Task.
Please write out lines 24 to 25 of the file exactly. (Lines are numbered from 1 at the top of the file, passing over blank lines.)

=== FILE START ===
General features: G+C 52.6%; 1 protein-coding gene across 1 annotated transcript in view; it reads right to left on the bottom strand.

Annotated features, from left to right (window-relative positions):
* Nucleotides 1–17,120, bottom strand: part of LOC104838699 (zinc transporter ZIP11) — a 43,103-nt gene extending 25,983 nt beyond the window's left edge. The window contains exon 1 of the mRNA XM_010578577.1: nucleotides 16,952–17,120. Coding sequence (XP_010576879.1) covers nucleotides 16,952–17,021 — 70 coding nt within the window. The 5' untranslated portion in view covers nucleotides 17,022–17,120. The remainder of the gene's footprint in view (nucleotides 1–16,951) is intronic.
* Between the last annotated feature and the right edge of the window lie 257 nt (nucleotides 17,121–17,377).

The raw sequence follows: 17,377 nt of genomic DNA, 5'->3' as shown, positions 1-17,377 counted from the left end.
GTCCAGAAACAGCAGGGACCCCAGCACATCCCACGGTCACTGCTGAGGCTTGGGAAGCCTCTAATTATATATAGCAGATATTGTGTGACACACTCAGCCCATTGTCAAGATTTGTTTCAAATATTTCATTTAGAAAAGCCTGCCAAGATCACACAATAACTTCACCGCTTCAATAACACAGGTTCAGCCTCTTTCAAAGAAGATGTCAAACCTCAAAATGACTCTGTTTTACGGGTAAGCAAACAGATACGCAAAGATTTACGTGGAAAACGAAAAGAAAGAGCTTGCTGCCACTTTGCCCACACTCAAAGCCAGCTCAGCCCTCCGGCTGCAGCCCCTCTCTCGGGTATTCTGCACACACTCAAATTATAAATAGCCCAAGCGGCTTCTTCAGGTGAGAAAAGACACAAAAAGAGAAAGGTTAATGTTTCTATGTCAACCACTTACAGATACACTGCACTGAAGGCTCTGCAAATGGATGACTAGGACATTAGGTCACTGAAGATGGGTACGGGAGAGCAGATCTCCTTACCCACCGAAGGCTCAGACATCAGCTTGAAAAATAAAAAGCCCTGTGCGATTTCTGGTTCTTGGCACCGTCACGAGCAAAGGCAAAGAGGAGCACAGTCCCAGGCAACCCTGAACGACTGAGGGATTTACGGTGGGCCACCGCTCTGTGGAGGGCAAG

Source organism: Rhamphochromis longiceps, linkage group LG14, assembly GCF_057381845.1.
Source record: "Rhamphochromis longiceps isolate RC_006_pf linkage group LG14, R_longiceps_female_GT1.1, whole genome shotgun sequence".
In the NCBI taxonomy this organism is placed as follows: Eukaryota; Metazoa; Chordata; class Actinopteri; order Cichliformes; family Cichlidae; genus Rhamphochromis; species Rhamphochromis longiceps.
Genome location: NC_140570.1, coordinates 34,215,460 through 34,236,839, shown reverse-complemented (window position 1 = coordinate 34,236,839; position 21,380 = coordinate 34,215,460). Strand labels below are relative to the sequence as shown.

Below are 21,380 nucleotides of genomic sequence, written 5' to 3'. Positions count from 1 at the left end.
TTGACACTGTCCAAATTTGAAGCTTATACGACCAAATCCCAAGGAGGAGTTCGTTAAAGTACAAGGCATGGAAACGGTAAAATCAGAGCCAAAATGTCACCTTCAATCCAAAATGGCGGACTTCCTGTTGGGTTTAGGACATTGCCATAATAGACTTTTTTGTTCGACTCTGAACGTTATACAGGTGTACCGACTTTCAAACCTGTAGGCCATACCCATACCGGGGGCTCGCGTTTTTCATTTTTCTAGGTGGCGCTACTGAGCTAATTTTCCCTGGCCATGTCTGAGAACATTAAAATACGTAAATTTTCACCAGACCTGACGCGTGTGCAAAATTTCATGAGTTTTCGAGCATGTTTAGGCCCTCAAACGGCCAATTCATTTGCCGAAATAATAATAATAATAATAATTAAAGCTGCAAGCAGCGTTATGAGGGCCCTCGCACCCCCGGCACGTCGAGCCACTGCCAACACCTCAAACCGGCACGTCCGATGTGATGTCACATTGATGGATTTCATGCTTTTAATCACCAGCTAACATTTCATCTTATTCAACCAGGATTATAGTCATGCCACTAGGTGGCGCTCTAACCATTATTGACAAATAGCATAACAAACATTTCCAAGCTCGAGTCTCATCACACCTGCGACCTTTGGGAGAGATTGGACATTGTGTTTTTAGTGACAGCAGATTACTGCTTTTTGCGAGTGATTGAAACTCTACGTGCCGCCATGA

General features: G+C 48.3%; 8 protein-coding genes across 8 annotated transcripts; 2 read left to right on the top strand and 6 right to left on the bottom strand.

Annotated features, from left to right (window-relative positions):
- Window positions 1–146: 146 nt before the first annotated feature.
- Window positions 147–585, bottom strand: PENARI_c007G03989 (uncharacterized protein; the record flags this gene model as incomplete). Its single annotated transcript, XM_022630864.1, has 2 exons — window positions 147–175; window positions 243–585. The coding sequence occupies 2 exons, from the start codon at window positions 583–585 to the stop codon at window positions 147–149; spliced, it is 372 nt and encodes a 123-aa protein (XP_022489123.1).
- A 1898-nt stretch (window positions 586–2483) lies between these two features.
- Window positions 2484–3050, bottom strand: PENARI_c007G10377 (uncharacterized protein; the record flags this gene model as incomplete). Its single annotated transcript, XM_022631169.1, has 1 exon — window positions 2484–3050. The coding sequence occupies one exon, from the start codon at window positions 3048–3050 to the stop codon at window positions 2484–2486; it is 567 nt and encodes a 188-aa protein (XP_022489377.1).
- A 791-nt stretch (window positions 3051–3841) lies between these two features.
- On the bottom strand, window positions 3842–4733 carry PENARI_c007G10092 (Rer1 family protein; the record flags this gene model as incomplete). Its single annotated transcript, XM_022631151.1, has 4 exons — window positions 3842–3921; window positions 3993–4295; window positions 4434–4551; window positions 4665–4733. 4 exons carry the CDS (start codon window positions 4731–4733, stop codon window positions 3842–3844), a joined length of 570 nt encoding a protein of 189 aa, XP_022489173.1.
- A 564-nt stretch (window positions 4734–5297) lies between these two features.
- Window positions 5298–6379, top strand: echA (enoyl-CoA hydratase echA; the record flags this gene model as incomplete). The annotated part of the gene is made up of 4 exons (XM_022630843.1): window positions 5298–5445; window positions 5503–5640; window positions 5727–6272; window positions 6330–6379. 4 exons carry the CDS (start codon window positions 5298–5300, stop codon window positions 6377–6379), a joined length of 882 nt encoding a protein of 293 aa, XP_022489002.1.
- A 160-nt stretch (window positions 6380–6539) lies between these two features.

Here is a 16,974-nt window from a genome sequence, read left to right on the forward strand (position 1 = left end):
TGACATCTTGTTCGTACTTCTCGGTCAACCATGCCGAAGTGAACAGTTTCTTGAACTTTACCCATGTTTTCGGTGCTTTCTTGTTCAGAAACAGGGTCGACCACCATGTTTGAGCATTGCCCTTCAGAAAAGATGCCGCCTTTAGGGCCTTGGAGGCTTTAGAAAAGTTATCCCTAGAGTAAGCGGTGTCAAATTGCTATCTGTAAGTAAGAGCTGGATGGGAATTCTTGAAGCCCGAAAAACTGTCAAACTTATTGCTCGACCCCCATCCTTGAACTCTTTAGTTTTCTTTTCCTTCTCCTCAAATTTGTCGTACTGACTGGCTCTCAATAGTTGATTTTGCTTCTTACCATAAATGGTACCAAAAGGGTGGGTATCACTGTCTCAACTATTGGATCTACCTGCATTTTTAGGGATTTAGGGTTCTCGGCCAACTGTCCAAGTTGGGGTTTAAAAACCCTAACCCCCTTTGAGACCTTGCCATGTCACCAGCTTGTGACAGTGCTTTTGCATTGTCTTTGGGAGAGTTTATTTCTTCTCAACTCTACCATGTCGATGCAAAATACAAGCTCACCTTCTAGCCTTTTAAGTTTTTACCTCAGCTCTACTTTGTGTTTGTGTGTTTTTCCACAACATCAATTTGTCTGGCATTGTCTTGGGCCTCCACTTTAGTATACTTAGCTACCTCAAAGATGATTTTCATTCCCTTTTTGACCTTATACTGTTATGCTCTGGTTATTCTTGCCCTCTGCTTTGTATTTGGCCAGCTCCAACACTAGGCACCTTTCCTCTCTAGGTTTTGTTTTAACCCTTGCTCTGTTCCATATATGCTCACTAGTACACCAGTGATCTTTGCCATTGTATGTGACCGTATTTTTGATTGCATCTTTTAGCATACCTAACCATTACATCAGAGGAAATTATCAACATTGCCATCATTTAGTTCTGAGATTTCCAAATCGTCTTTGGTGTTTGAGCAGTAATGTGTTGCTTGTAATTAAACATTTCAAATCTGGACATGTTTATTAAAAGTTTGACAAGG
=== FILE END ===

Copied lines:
Here is a 16,974-nt window from a genome sequence, read left to right on the forward strand (position 1 = left end):
TGACATCTTGTTCGTACTTCTCGGTCAACCATGCCGAAGTGAACAGTTTCTTGAACTTTACCCATGTTTTCGGTGCTTTCTTGTTCAGAAACAGGGTCGACCACCATGTTTGAGCATTGCCCTTCAGAAAAGATGCCGCCTTTAGGGCCTTGGAGGCTTTAGAAAAGTTATCCCTAGAGTAAGCGGTGTCAAATTGCTATCTGTAAGTAAGAGCTGGATGGGAATTCTTGAAGCCCGAAAAACTGTCAAACTTATTGCTCGACCCCCATCCTTGAACTCTTTAGTTTTCTTTTCCTTCTCCTCAAATTTGTCGTACTGACTGGCTCTCAATAGTTGATTTTGCTTCTTACCATAAATGGTACCAAAAGGGTGGGTATCACTGTCTCAACTATTGGATCTACCTGCATTTTTAGGGATTTAGGGTTCTCGGCCAACTGTCCAAGTTGGGGTTTAAAAACCCTAACCCCCTTTGAGACCTTGCCATGTCACCAGCTTGTGACAGTGCTTTTGCATTGTCTTTGGGAGAGTTTATTTCTTCTCAACTCTACCATGTCGATGCAAAATACAAGCTCACCTTCTAGCCTTTTAAGTTTTTACCTCAGCTCTACTTTGTGTTTGTGTGTTTTTCCACAACATCAATTTGTCTGGCATTGTCTTGGGCCTCCACTTTAGTATACTTAGCTACCTCAAAGATGATTTTCATTCCCTTTTTGACCTTATACTGTTATGCTCTGGTTATTCTTGCCCTCTGCTTTGTATTTGGCCAGCTCCAACACTAGGCACCTTTCCTCTCTAGGTTTTGTTTTAACCCTTGCTCTGTTCCATATATGCTCACTAGTACACCAGTGATCTTTGCCATTGTATGTGACCGTATTTTTGATTGCATCTTTTAGCATACCTAACCATTACATCAGAGGAAATTATCAACATTGCCATCATTTAGTTCTGAGATTTCCAAATCGTCTTTGGTGTTTGAGCAGTAATGTGTTGCTTGTAATTAAACATTTCAAATCTGGACATGTTTATTAAAAGTTTGACAAGG